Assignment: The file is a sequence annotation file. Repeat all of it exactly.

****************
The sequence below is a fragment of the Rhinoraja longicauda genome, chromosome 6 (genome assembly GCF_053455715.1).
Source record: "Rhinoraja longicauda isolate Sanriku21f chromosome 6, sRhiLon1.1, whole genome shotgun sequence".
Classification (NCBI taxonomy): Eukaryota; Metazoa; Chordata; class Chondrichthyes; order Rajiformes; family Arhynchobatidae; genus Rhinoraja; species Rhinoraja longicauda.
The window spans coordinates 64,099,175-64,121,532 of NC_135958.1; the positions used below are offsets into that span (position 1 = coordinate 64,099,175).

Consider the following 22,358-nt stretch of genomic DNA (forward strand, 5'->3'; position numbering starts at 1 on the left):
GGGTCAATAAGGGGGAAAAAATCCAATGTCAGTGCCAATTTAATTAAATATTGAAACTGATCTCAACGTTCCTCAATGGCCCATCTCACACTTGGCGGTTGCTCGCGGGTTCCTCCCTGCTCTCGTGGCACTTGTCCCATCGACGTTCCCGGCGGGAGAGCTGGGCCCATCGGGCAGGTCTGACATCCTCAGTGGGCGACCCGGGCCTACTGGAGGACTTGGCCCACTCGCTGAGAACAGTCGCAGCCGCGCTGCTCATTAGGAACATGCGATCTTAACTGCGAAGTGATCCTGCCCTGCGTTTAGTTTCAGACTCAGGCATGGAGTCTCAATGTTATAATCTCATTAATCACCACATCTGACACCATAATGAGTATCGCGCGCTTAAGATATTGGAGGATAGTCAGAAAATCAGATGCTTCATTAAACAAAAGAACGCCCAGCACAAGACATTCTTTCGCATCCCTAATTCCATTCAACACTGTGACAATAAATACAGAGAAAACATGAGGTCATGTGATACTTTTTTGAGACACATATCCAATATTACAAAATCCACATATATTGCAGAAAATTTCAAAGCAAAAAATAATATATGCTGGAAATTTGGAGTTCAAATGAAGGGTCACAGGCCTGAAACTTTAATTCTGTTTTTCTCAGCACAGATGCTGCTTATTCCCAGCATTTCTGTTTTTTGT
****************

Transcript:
The sequence below is a fragment of the Rhinoraja longicauda genome, chromosome 6 (genome assembly GCF_053455715.1).
Source record: "Rhinoraja longicauda isolate Sanriku21f chromosome 6, sRhiLon1.1, whole genome shotgun sequence".
Classification (NCBI taxonomy): Eukaryota; Metazoa; Chordata; class Chondrichthyes; order Rajiformes; family Arhynchobatidae; genus Rhinoraja; species Rhinoraja longicauda.
The window spans coordinates 64,099,175-64,121,532 of NC_135958.1; the positions used below are offsets into that span (position 1 = coordinate 64,099,175).

Consider the following 22,358-nt stretch of genomic DNA (forward strand, 5'->3'; position numbering starts at 1 on the left):
GGGTCAATAAGGGGGAAAAAATCCAATGTCAGTGCCAATTTAATTAAATATTGAAACTGATCTCAACGTTCCTCAATGGCCCATCTCACACTTGGCGGTTGCTCGCGGGTTCCTCCCTGCTCTCGTGGCACTTGTCCCATCGACGTTCCCGGCGGGAGAGCTGGGCCCATCGGGCAGGTCTGACATCCTCAGTGGGCGACCCGGGCCTACTGGAGGACTTGGCCCACTCGCTGAGAACAGTCGCAGCCGCGCTGCTCATTAGGAACATGCGATCTTAACTGCGAAGTGATCCTGCCCTGCGTTTAGTTTCAGACTCAGGCATGGAGTCTCAATGTTATAATCTCATTAATCACCACATCTGACACCATAATGAGTATCGCGCGCTTAAGATATTGGAGGATAGTCAGAAAATCAGATGCTTCATTAAACAAAAGAACGCCCAGCACAAGACATTCTTTCGCATCCCTAATTCCATTCAACACTGTGACAATAAATACAGAGAAAACATGAGGTCATGTGATACTTTTTTGAGACACATATCCAATATTACAAAATCCACATATATTGCAGAAAATTTCAAAGCAAAAAATAATATATGCTGGAAATTTGGAGTTCAAATGAAGGGTCACAGGCCTGAAACTTTAATTCTGTTTTTCTCAGCACAGATGCTGCTTATTCCCAGCATTTCTGTTTTTTGT